The UK Electronics Skills Foundation (UKESF), in collaboration with Apple, has announced its exciting ‘Girls into Electronics’ programme for 2023. This initiative will provide opportunities for hundreds of girls between ages 15-18 to be inspired by Electronics and will be delivered in collaboration with 15 of the UK’s leading universities.
The Electronics sector is extremely important to the UK economy. The global semiconductor industry is the fourth largest industry in the world, and the global compound semiconductor market has been forecast to reach $136 billion by 2024, of which the UK have an 8% share. However, the demand for employable graduates is currently outstripping supply. UCAS figures show that only 3,245 students enrolled on degrees in Electronic and Electrical Engineering in the UK 2021, of which as few as 335 were women.
The UKESF and Apple have launched the initiative to support 400 girls to gain insight into Electronics, in an effort to address the skills shortage and to help improve gender imbalance in the sector.
Making advances in Electronics and semiconductors is critical to providing technological solutions to some of the biggest challenges facing society, including climate change, improving healthcare and better connectivity and communications. Initiatives like Girls into Electronics are important to encourage more students from diverse backgrounds to consider careers in this vital profession.
Speaking about Girls into Electronics, Stew Edmondson, CEO, UKESF said: “Many students touch upon Electronics in their Physics and Computer Science lessons at school, but the breadth, complexity and importance of the field is often not fully understood. This initiative will ensure that more young people get to experience this fascinating and creative subject, and learn about the worthwhile opportunities available in Electronics Engineering.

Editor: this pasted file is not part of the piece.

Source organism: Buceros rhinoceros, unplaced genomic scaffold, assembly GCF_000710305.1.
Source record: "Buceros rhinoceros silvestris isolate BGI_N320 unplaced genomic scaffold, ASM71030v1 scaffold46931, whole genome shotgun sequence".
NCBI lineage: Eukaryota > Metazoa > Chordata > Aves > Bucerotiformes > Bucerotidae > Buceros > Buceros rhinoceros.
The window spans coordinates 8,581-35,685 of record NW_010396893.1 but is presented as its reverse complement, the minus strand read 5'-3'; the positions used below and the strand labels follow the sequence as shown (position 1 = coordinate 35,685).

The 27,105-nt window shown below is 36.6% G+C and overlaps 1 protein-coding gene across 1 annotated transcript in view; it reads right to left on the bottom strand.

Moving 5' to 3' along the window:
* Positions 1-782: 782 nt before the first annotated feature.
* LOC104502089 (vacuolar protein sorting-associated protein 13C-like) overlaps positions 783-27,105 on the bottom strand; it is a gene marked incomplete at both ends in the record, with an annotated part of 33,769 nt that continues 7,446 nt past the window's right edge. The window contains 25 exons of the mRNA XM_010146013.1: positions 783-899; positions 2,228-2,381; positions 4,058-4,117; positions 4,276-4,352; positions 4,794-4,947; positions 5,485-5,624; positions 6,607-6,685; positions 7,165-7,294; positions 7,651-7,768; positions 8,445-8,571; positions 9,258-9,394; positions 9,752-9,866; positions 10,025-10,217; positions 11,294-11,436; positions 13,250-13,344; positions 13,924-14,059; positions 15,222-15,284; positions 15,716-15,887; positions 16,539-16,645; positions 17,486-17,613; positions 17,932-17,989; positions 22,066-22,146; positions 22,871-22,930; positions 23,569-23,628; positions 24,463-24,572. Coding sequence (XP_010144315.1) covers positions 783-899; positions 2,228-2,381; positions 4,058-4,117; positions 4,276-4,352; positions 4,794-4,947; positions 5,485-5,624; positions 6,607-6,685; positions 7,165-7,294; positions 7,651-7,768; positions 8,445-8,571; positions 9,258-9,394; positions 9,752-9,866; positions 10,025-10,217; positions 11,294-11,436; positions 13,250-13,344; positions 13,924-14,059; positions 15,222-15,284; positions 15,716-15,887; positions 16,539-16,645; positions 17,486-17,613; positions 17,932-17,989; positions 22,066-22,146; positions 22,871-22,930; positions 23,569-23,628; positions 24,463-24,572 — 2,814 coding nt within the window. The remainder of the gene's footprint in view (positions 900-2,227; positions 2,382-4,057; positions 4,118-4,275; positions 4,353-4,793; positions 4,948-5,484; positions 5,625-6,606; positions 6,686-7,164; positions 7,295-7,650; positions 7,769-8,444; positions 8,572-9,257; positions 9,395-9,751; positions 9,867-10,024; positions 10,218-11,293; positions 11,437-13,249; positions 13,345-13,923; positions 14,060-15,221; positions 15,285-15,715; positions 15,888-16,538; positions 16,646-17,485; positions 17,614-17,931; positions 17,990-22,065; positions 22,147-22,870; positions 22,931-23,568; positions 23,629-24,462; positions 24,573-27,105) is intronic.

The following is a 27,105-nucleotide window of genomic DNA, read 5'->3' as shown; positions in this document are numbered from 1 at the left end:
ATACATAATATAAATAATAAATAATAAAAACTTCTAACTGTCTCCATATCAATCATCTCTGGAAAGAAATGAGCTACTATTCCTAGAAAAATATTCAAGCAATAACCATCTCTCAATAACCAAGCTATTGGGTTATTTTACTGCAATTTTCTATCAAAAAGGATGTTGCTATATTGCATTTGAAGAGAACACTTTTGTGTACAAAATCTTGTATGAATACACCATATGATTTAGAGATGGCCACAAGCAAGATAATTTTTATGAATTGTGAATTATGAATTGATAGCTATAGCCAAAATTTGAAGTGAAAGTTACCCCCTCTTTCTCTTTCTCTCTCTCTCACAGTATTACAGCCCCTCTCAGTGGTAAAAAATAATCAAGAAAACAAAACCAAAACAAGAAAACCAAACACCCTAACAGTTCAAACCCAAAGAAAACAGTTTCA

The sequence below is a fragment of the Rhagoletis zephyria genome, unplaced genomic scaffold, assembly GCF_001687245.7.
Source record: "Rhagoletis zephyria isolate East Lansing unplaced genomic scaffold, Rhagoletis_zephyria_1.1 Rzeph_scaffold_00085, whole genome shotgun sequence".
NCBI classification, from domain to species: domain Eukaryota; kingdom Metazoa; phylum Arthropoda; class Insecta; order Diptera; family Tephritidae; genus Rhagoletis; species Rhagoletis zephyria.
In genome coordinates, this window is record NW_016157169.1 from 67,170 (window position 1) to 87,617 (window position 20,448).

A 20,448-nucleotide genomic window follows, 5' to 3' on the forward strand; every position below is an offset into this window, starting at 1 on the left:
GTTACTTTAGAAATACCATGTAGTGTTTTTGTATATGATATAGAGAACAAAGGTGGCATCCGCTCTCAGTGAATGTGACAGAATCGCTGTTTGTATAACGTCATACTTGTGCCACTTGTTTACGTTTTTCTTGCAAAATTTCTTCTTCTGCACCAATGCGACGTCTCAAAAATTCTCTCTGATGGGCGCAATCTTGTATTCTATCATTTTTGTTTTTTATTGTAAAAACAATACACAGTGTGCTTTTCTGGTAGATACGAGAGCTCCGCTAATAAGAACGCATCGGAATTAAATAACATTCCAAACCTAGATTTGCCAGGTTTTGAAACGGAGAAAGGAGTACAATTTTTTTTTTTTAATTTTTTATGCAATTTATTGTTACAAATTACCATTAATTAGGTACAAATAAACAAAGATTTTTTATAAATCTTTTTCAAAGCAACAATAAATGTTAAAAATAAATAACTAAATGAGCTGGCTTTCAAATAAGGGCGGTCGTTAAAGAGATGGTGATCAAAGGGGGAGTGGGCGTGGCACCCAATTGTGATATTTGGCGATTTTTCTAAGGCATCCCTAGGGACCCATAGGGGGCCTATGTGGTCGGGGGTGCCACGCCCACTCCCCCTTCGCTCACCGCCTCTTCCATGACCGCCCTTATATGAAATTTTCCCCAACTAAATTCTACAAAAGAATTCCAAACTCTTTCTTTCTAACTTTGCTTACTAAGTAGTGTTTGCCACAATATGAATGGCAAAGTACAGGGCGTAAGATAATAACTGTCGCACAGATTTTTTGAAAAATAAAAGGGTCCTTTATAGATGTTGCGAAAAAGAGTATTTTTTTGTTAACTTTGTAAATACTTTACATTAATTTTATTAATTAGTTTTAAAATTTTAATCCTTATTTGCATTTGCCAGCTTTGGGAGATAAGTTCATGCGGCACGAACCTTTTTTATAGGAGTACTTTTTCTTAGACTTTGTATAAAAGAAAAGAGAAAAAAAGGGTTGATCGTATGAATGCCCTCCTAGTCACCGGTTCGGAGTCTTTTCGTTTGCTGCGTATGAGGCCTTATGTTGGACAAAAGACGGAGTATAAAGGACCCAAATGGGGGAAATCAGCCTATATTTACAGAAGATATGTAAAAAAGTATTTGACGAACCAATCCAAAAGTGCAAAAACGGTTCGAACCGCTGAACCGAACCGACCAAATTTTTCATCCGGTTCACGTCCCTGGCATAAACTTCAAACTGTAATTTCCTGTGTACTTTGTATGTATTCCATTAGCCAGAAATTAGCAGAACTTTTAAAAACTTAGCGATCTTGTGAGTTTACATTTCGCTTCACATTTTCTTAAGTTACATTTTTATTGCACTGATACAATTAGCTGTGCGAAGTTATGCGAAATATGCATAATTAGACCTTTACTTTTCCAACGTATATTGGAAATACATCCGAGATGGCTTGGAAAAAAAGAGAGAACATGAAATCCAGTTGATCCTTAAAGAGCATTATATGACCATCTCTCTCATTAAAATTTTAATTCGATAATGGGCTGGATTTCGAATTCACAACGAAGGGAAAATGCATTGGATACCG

“We believe education can be a powerful force for equity, and help provide young women with the tools and opportunity to pursue a rewarding career in hardware engineering,” said Mari-Anne Chiromo, Apple Inclusion and Diversity Partnerships Lead EMEIA. “We’re thrilled to be working with the UKESF on this important initiative, to encourage more women from all backgrounds to study electronic engineering and improve the current gender imbalance in the field.”
Chi Onwurah MP, Shadow Minister (Business, Energy and Industrial Strategy) said, “A strong Electronics and ‘deep tech’ industry is essential to the health of the UK economy but we know that the UK has a skills shortage in this critical sector. That’s why it’s great to see the work that the UKESF is doing encouraging more young people to pursue careers as Electronics Engineers. In particular, their Girls into Electronics initiative has the potential to make a real difference and it is something that we strongly support.”
Some of the UK’s top universities are participating in the initiative, including Bristol, Imperial College London, Leeds and Southampton. The events will take place in June and July 2023, students can find out more and register their interest in attending here.